He walked about the yard and saw the sky sheeted gray and stood thinking of the two riders that came. An idle saunter towards the top of the hill and then they had stopped near the end of the track. The loud call of John Faller. He walked towards them and took off his cap when he saw the other rider was Hamilton. Faller's smiling eyes. The height of him bearing down on that horse. His words plunging like a knife. Hamilton leering red-eyed. Like that was anything new.
Shoulda said something then. Shoulda looked him in the eye. Shoulda dragged him down off that horse. What are ye on about? What do you mean we are being evicted? You know we done you no harm. And the woman with child. Pure wrong so it is. Wouldna have listened anyway.
His fists tensed and something roiled in him like the white fever of river until his anger was foaming and he walked to the yard and pulled an axe grinning from the wood and started walking. He marched down the track from the house, shoulders huge and hunching. The earth dew-kissed and the coldness of it was numb to his feet and he wanted to hurl a mountain, to tear at the sky, to rip the earth open with his hands, and he turned sharp and strode to a spot where trees stood huddling. The axe swung in vicious arcs till a fir splintered and fell newly ragged upon the needled floor and he sat spent, his head wagging, and he had no power to hold back the tears.
He wiped his face with his sleeve and walked back up the hill to the house. The shape of his mother crossing the yard and the cow giving up her milk. He went inside and sat on a stool between the fire and the bed and looked at his wife Sarah. Eyes sloping off low cheekbones. A face built for sadness.
You were keeping me awake all night with your turning, she said.
Ye were sleeping.
I was awake. Where'd you get to just now?
I was out cuttin.
What was the use of that?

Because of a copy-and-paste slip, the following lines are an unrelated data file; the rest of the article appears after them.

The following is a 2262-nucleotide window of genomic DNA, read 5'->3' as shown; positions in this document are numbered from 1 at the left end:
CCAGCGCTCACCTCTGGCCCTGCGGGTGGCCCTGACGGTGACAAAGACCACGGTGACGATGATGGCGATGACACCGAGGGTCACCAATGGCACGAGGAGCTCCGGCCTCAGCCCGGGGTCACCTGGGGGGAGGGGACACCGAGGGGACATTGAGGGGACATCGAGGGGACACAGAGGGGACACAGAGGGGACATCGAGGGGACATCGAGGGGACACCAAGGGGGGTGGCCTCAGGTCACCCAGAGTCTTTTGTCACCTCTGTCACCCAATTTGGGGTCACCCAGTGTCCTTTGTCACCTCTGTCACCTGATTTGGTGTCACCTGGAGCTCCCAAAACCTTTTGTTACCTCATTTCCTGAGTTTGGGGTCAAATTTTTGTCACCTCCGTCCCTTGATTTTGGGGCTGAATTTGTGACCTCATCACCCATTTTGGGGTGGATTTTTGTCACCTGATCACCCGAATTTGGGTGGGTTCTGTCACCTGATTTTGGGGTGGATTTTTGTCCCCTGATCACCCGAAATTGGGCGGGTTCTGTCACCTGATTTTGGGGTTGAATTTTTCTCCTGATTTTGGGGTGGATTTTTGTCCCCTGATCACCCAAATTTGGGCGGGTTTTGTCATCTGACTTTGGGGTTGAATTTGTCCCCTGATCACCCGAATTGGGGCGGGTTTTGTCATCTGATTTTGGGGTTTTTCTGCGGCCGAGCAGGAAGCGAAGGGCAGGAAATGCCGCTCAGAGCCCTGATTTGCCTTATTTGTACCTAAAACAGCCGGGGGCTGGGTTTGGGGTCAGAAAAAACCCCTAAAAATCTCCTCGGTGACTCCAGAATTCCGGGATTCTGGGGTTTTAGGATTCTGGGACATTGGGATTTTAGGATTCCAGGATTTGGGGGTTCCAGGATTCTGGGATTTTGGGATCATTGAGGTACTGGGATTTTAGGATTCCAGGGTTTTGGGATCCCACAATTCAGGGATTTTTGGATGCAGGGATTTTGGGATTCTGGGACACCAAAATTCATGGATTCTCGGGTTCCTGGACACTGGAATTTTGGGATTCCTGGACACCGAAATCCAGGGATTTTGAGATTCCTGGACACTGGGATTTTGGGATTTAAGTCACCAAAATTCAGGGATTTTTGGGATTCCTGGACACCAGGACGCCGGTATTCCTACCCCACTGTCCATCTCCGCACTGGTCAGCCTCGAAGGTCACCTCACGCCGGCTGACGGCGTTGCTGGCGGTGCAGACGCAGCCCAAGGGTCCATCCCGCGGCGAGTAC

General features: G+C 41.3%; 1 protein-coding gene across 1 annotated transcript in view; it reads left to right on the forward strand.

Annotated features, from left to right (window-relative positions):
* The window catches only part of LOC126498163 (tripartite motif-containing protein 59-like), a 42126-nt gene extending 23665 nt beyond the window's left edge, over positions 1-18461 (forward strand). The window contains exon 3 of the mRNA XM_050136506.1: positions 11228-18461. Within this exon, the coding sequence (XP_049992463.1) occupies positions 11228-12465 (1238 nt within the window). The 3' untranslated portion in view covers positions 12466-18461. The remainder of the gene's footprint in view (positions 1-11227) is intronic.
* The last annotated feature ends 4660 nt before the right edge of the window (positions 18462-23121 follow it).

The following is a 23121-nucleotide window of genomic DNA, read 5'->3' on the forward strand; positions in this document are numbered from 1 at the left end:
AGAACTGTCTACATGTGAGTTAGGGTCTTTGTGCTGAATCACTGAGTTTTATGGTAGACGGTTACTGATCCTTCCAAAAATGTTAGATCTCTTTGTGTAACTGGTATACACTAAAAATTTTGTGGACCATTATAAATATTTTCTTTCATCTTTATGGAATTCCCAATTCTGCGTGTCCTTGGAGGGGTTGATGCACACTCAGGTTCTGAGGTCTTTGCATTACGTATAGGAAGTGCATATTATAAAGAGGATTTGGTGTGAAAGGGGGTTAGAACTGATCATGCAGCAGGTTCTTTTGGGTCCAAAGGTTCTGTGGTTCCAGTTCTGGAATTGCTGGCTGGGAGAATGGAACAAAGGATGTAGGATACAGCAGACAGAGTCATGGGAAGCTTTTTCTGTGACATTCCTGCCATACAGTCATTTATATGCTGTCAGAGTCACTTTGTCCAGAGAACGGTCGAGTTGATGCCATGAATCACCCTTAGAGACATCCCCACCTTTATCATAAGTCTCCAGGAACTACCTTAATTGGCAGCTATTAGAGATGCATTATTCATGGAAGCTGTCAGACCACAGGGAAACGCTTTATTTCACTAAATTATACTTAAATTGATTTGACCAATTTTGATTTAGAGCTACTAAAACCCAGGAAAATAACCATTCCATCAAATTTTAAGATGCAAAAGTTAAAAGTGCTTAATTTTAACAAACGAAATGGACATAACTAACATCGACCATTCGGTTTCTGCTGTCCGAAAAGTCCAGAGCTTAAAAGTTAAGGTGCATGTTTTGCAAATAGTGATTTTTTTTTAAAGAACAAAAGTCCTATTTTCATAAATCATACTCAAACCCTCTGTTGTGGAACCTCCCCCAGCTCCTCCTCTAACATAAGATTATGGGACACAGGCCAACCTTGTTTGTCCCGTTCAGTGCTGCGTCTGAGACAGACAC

He rose towards the hearth. The fire alive in the rakings and he blew gently. Ash skittered the surface of fizzing embers and he raked it and kindled it with moss which popped and sizzled till flame lapped hungrily. He took flitches of turf and put them on top and watched the smoke sidle up the gable wall to lie sleepily about the low rafters and then he put his hand over the flame.
The child awoke and climbed out of the bed and went to him. He scooped her into his lap and tidied tangles of hair with his fingers. The child fidgeted and he put her down again and leaned forward on his elbows with his hands worrying his cheeks. Sarah watched him. His face a forest of dark stubble and the way shadows pooled his eyes like he was quailing from the light. He saw her and shook his head.
The door opened and his mother placed a pail beside the table and she fixed her shawl and went out again.
They ate brachán in wooden bowls to the spit of the fire, silence filling up the room. They each watched him in turn, his eyes upon the floor, and then he lifted his head and spoke quietly. I'm sick of yous looking at me like I'm supposed to do something. Fuck it then I will.
Sarah put down her bowl on the table. Coyle stood up. Is Jim's suit down at the house?
His mother looked at him. Naw. It's up here. Why do you want it?
I'm gonna go and speak a few words. Ask Hamilton to let us be.
Sarah looked up. No you are not, she said.
Alarm now in her voice, ceding control to his voice low and steady.
Aye I am. I'm gonna go and talk sense to that man.
Sarah got up and stood in front of him. You will not. You know he's not the kind for it. There's no sense in him. You'll only make things worse off.
He looked at her unblinking. Huppidy hah, he said.
She placed her hand on his arm and looked into his eyes. He stared at her, his hands balling white-knuckled, and then he turned and yanked open the door and stood there for air. They watched him, the child climbing crying upon her mother's lap, and they listened to his low cursing.
Excerpted from Red Sky in Morning by Paul Lynch. Copyright © 2013 by Paul Lynch. Excerpted by permission of Little Brown & Company. All rights reserved. No part of this excerpt may be reproduced or reprinted without permission in writing from the publisher.
Blood at the Root
"A gripping, timely, and important examination of American racism."
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